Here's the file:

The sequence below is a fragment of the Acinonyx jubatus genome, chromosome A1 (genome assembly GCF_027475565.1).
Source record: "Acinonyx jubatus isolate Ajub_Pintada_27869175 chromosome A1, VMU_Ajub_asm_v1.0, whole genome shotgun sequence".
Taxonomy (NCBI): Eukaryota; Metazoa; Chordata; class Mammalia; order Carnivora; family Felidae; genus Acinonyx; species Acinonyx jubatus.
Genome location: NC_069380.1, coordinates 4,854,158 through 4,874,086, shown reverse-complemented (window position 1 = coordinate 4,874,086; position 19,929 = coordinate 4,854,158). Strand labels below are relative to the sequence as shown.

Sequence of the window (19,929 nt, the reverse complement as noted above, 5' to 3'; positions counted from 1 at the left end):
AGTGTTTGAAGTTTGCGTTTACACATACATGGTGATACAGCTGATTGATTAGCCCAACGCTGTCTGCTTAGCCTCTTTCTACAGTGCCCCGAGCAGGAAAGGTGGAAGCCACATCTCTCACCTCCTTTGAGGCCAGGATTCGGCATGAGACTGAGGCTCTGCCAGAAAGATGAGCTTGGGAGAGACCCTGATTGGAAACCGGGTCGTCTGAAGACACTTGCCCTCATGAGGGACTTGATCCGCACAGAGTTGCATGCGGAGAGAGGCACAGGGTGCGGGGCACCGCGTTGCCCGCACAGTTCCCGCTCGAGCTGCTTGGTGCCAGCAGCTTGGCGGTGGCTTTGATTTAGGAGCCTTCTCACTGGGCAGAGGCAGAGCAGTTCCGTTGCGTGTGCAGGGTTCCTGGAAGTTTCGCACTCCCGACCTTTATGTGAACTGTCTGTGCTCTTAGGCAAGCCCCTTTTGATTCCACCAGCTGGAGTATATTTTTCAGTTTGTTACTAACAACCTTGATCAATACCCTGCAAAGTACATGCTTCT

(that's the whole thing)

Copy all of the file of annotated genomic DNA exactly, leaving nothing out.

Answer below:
The sequence below is a fragment of the Acinonyx jubatus genome, chromosome A1 (genome assembly GCF_027475565.1).
Source record: "Acinonyx jubatus isolate Ajub_Pintada_27869175 chromosome A1, VMU_Ajub_asm_v1.0, whole genome shotgun sequence".
Taxonomy (NCBI): Eukaryota; Metazoa; Chordata; class Mammalia; order Carnivora; family Felidae; genus Acinonyx; species Acinonyx jubatus.
Genome location: NC_069380.1, coordinates 4,854,158 through 4,874,086, shown reverse-complemented (window position 1 = coordinate 4,874,086; position 19,929 = coordinate 4,854,158). Strand labels below are relative to the sequence as shown.

Sequence of the window (19,929 nt, the reverse complement as noted above, 5' to 3'; positions counted from 1 at the left end):
AGTGTTTGAAGTTTGCGTTTACACATACATGGTGATACAGCTGATTGATTAGCCCAACGCTGTCTGCTTAGCCTCTTTCTACAGTGCCCCGAGCAGGAAAGGTGGAAGCCACATCTCTCACCTCCTTTGAGGCCAGGATTCGGCATGAGACTGAGGCTCTGCCAGAAAGATGAGCTTGGGAGAGACCCTGATTGGAAACCGGGTCGTCTGAAGACACTTGCCCTCATGAGGGACTTGATCCGCACAGAGTTGCATGCGGAGAGAGGCACAGGGTGCGGGGCACCGCGTTGCCCGCACAGTTCCCGCTCGAGCTGCTTGGTGCCAGCAGCTTGGCGGTGGCTTTGATTTAGGAGCCTTCTCACTGGGCAGAGGCAGAGCAGTTCCGTTGCGTGTGCAGGGTTCCTGGAAGTTTCGCACTCCCGACCTTTATGTGAACTGTCTGTGCTCTTAGGCAAGCCCCTTTTGATTCCACCAGCTGGAGTATATTTTTCAGTTTGTTACTAACAACCTTGATCAATACCCTGCAAAGTACATGCTTCT